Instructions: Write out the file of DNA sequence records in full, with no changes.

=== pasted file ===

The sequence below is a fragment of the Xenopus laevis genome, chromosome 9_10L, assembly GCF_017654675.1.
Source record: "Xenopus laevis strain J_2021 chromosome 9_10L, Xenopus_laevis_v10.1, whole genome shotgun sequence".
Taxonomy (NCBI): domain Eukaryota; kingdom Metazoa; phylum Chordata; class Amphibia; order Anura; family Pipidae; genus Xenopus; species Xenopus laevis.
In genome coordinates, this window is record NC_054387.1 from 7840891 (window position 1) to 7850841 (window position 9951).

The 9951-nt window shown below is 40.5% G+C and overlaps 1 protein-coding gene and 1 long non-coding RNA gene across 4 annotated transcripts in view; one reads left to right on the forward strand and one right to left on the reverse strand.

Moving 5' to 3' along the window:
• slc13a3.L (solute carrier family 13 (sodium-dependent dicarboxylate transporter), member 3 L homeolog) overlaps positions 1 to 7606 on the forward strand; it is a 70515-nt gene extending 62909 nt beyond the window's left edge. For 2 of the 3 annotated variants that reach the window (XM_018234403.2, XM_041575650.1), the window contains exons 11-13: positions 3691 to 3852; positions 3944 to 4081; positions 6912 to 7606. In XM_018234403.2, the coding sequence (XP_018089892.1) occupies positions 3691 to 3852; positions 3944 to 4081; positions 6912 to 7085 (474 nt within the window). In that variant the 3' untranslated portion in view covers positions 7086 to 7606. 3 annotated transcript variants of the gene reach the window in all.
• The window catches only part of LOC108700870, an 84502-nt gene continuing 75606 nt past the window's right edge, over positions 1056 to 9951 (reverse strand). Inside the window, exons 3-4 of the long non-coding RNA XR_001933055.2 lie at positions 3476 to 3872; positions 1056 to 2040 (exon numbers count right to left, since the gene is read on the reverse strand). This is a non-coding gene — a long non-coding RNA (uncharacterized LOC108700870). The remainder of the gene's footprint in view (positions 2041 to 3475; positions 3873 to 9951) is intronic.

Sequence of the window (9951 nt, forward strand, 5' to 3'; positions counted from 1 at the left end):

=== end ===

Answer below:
The sequence below is a fragment of the Xenopus laevis genome, chromosome 9_10L, assembly GCF_017654675.1.
Source record: "Xenopus laevis strain J_2021 chromosome 9_10L, Xenopus_laevis_v10.1, whole genome shotgun sequence".
Taxonomy (NCBI): domain Eukaryota; kingdom Metazoa; phylum Chordata; class Amphibia; order Anura; family Pipidae; genus Xenopus; species Xenopus laevis.
In genome coordinates, this window is record NC_054387.1 from 7840891 (window position 1) to 7850841 (window position 9951).

The 9951-nt window shown below is 40.5% G+C and overlaps 1 protein-coding gene and 1 long non-coding RNA gene across 4 annotated transcripts in view; one reads left to right on the forward strand and one right to left on the reverse strand.

Moving 5' to 3' along the window:
• slc13a3.L (solute carrier family 13 (sodium-dependent dicarboxylate transporter), member 3 L homeolog) overlaps positions 1 to 7606 on the forward strand; it is a 70515-nt gene extending 62909 nt beyond the window's left edge. For 2 of the 3 annotated variants that reach the window (XM_018234403.2, XM_041575650.1), the window contains exons 11-13: positions 3691 to 3852; positions 3944 to 4081; positions 6912 to 7606. In XM_018234403.2, the coding sequence (XP_018089892.1) occupies positions 3691 to 3852; positions 3944 to 4081; positions 6912 to 7085 (474 nt within the window). In that variant the 3' untranslated portion in view covers positions 7086 to 7606. 3 annotated transcript variants of the gene reach the window in all.
• The window catches only part of LOC108700870, an 84502-nt gene continuing 75606 nt past the window's right edge, over positions 1056 to 9951 (reverse strand). Inside the window, exons 3-4 of the long non-coding RNA XR_001933055.2 lie at positions 3476 to 3872; positions 1056 to 2040 (exon numbers count right to left, since the gene is read on the reverse strand). This is a non-coding gene — a long non-coding RNA (uncharacterized LOC108700870). The remainder of the gene's footprint in view (positions 2041 to 3475; positions 3873 to 9951) is intronic.

Sequence of the window (9951 nt, forward strand, 5' to 3'; positions counted from 1 at the left end):